The share of renewables energy used in the EU has risen to almost 17% in 2015. That’s double the 2004 share of 8.5%, and within range of the 2020 target of 20%.

Two years after the financial crisis, the EU put in motion a ten-year jobs and growth strategy, Europe 2020. Among its targets was the aim to source 20% of EU energy needs from renewables by 2020.

A recent news release by Eurostat, the statistics arm of the European Union, has revealed the progress different countries within Europe are making towards their targets.

As a whole, the EU is on the right track, with the share of renewables increasing in 22 of the 28 member states over the last year. However, not all members are performing equally.

Image: Eurostat

Which countries are performing the best?

The good news is that 11 member states have already achieved their 2020 targets. Sweden, Finland, Denmark, Croatia, Estonia, Lithuania, Romania, Bulgaria, Italy, Czech Republic and Hungary have all met or exceeded their national targets.

Other countries are tantalisingly close: Austria and Slovakia are only about 1% below their 2020 target.

But others are way off. Major European economies like Germany, France and the UK have not yet met their targets.

The Netherlands is 8.2 percentage points from reaching its national 2020 objective, France trails by 7.8 points, Ireland and the United Kingdom by 6.8, and Luxembourg by 6. Germany is a narrower 3.4 percentage points off its target.

Who has the highest share of renewables?

The highest share of renewables can be found in Sweden, at a considerable 53.9%. Next on the list is Finland (39.3%), Latvia (37.6%), Austria (33.0%) and Denmark (30.8%).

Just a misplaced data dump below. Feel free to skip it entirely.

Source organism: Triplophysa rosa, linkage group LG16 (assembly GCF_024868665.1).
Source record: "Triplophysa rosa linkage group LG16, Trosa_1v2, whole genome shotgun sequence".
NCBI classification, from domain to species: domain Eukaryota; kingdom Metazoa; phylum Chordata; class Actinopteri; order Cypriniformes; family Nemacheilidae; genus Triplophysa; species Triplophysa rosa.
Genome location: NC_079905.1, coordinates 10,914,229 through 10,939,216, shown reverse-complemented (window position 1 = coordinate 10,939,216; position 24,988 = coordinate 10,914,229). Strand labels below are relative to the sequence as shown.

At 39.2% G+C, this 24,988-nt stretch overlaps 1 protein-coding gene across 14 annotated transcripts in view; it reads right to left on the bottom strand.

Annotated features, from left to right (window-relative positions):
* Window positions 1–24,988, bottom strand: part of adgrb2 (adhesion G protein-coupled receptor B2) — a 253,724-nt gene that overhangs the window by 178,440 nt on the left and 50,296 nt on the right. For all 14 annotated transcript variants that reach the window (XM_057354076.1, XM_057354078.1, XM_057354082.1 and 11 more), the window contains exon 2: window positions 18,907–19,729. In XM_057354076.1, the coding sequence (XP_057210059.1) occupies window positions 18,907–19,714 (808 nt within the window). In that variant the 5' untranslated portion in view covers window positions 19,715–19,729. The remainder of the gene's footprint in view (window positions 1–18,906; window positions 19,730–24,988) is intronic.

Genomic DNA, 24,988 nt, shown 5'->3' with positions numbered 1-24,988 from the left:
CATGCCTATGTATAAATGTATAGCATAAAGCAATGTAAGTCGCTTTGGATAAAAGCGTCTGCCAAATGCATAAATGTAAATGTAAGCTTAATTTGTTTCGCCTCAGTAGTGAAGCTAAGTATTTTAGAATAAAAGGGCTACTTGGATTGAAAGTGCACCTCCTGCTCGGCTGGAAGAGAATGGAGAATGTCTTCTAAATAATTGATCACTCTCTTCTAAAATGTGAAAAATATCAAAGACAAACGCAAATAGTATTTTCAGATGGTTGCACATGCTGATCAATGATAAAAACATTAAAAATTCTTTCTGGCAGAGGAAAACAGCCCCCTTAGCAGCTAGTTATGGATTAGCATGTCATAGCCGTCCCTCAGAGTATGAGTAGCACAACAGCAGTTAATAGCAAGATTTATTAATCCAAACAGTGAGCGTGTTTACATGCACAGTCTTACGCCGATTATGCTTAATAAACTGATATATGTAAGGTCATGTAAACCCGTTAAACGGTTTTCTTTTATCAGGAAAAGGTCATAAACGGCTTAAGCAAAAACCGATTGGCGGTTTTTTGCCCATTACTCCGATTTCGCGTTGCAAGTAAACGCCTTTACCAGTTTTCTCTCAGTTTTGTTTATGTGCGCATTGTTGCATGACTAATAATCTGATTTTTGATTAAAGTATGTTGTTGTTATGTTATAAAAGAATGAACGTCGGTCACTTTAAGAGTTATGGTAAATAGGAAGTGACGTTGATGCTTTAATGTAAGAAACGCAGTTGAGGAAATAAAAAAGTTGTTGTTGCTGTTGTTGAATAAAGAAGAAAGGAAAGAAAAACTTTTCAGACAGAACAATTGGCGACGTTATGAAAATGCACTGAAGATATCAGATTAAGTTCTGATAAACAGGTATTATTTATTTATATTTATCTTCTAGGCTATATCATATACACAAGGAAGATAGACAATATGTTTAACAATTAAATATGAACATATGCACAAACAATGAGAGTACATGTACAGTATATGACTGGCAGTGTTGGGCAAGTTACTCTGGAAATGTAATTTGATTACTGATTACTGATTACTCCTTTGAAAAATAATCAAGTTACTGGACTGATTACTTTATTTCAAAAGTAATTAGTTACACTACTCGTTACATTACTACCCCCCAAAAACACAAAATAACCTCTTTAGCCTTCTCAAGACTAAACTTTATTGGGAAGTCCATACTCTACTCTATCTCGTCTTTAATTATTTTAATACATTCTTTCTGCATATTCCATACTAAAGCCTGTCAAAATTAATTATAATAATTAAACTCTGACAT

The countries with the smallest share of renewables are Luxembourg and Malta (both 5%), the Netherlands (5.8%), Belgium (7.9%) and the United Kingdom (8.2%).

Image: Eurostat

What is the Europe 2020 strategy?

There are five main areas of the Europe 2020 strategy: employment; research and development; climate/energy; education; social inclusion and poverty reduction.

Among other climate targets are limiting greenhouse gas emissions by 20% or even 30%, and increasing our energy efficiency by 20%, compared to 1990 levels.

Reducing greenhouse emissions is a major part of the reason behind the 2020 targets, but they're also aimed at ensuring that Europe has a secure energy supply and a reduced reliance on energy imports. It would also contribute to Europe’s industrial innovation and technological leadership, says the EU.

While the EU as a whole is on course to meet its 2020 targets, some member states will need to make additional efforts.

Member States have already agreed on a new EU renewable energy target of at least 27% by 2030.